Sorry, more de-railing from the original topic, but:
Mick Norris wrote:
it was January 2013 when I got this email
My name is Peter Backus and I am a Lecturer in Economics at the University of Manchester. I am currently working on a research project about how men and women compete with each other and we are using data from chess games to test some theories. Our initial results are interesting, suggesting that women are more likely to lose when they play against a man. I must confess, however, that I am, as are my co-authors, almost completely ignorant when it comes to the game of chess itself.
he had relatively recently arrived from the University of Barcelona (presumably for the better weather here)
I looked up Dr B and found that they had published a version of their chess work (or at least put it on a web repository
There is a growing literature looking at how men and women respond differently to competition. We contribute to this literature by studying gender differences in performance in a high-stakes and male dominated competitive environment, expert chess tournaments. Our findings show that women underperform compared to men of the same ability and that the gender composition of games drives this effect. Using within player variation in the conditionally random gender of their opponent, we find that women earn significantly worse outcomes against male opponents. We examine the mechanisms through which this effect operates by using a unique measure of within game quality of play. We find that the gender composition effect is driven by women playing worse against men, rather than by men playing better against women. The gender of the opponent does not affect a male player’s quality of play. We also find that men persist longer against women before resigning. These results suggest that the gender composition of competitions affects the behavior of both men and women in ways that are detrimental to the performance of women. Lastly, we study the effect of competitive pressure and find that players’ quality of play deteriorates when stakes increase, though we find no differential effect over the gender composition of games.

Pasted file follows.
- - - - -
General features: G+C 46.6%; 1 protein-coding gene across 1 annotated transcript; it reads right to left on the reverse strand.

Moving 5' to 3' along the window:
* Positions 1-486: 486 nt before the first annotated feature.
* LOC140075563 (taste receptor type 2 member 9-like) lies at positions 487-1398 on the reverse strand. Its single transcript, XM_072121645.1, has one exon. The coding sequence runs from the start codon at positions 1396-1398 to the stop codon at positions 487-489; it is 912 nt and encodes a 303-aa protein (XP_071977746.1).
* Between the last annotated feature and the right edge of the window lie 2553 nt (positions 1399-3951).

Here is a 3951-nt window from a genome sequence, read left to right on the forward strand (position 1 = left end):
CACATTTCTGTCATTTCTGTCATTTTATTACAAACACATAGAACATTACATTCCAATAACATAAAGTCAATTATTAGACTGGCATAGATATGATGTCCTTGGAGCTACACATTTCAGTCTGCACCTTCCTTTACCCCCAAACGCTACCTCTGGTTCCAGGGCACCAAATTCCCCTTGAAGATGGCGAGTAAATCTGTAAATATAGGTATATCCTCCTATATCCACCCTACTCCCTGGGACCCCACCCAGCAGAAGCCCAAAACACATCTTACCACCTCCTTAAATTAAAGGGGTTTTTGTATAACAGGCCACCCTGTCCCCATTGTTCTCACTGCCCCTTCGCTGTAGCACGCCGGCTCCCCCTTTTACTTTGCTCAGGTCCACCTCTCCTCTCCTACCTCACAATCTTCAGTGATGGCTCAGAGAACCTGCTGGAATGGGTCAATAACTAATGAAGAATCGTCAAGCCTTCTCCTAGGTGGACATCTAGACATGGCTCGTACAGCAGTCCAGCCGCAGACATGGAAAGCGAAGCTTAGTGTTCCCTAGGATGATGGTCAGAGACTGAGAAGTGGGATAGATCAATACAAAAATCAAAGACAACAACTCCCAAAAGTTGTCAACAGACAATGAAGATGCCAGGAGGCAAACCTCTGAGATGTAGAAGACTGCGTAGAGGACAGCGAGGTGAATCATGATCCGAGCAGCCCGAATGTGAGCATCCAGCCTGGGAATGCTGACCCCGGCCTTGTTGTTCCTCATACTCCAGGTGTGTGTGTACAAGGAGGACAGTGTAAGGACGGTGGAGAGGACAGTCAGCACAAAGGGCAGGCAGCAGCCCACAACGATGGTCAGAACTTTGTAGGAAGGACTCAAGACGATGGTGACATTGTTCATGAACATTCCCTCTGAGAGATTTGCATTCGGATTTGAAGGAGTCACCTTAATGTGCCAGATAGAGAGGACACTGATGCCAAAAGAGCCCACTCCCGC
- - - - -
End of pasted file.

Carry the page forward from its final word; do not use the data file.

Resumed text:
It is actually an interesting read in the context of the ongoing discussions (other threads) re. women chess players. Their headline conclusion is that woman players in their sample (a big sample of players rated FIDE 2000 or better, with an average rating of 2350) performed"30 FIDE rating points worse on average"
against male players than they did against other female players.
I think the authors must have found some expert chess-playing help (perhaps among their Spanish/Catalan or Slovenian co-authors or friends?) as the chess-related bits are sensibly done. E.g. the data they analyse are games taken from TWICs PGN files:
We use the PGN files published by TWIC for 2012 and the first six months of 2013 giving us information from 79,242 games played by 14,056 players from 154 national federations
- and the exclusions they use for the analysis (players rated <2000, games <15 moves) are also logical in a chess context. Finally, their "unique measure of within game quality of play"
is a statistic they compute by comparing the moves a player makes in the middle-game (moves 15-30) with the top engine suggestions, in some ways a little bit reminiscent of what the anti-computer assistance detectors are doing. Anyway, an interesting contribution to the 'chess players and gender' discussion.